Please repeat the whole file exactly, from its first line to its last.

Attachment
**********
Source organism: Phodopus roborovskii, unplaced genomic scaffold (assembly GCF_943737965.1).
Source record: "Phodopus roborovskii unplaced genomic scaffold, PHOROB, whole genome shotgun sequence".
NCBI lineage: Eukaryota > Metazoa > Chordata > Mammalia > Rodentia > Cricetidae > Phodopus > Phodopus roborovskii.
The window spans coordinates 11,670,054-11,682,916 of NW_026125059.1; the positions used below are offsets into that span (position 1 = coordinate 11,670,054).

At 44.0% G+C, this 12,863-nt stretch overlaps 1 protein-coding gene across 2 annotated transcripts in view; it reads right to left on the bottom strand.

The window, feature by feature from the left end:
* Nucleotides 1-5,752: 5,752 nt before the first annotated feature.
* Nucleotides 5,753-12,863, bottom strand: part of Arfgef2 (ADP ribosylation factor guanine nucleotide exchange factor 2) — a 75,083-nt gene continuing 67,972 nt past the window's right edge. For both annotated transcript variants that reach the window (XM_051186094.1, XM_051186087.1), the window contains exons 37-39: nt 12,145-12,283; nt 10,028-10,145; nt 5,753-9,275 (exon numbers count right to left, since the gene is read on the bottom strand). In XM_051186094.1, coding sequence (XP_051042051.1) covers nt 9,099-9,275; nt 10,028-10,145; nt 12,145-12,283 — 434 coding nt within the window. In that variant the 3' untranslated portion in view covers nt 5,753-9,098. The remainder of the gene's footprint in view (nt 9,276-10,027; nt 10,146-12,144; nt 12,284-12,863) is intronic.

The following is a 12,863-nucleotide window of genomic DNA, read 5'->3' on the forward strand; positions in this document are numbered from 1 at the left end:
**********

Source organism: Phodopus roborovskii, unplaced genomic scaffold (assembly GCF_943737965.1).
Source record: "Phodopus roborovskii unplaced genomic scaffold, PHOROB, whole genome shotgun sequence".
NCBI lineage: Eukaryota > Metazoa > Chordata > Mammalia > Rodentia > Cricetidae > Phodopus > Phodopus roborovskii.
The window spans coordinates 11,670,054-11,682,916 of NW_026125059.1; the positions used below are offsets into that span (position 1 = coordinate 11,670,054).

At 44.0% G+C, this 12,863-nt stretch overlaps 1 protein-coding gene across 2 annotated transcripts in view; it reads right to left on the bottom strand.

The window, feature by feature from the left end:
* Nucleotides 1-5,752: 5,752 nt before the first annotated feature.
* Nucleotides 5,753-12,863, bottom strand: part of Arfgef2 (ADP ribosylation factor guanine nucleotide exchange factor 2) — a 75,083-nt gene continuing 67,972 nt past the window's right edge. For both annotated transcript variants that reach the window (XM_051186094.1, XM_051186087.1), the window contains exons 37-39: nt 12,145-12,283; nt 10,028-10,145; nt 5,753-9,275 (exon numbers count right to left, since the gene is read on the bottom strand). In XM_051186094.1, coding sequence (XP_051042051.1) covers nt 9,099-9,275; nt 10,028-10,145; nt 12,145-12,283 — 434 coding nt within the window. In that variant the 3' untranslated portion in view covers nt 5,753-9,098. The remainder of the gene's footprint in view (nt 9,276-10,027; nt 10,146-12,144; nt 12,284-12,863) is intronic.

The following is a 12,863-nucleotide window of genomic DNA, read 5'->3' on the forward strand; positions in this document are numbered from 1 at the left end: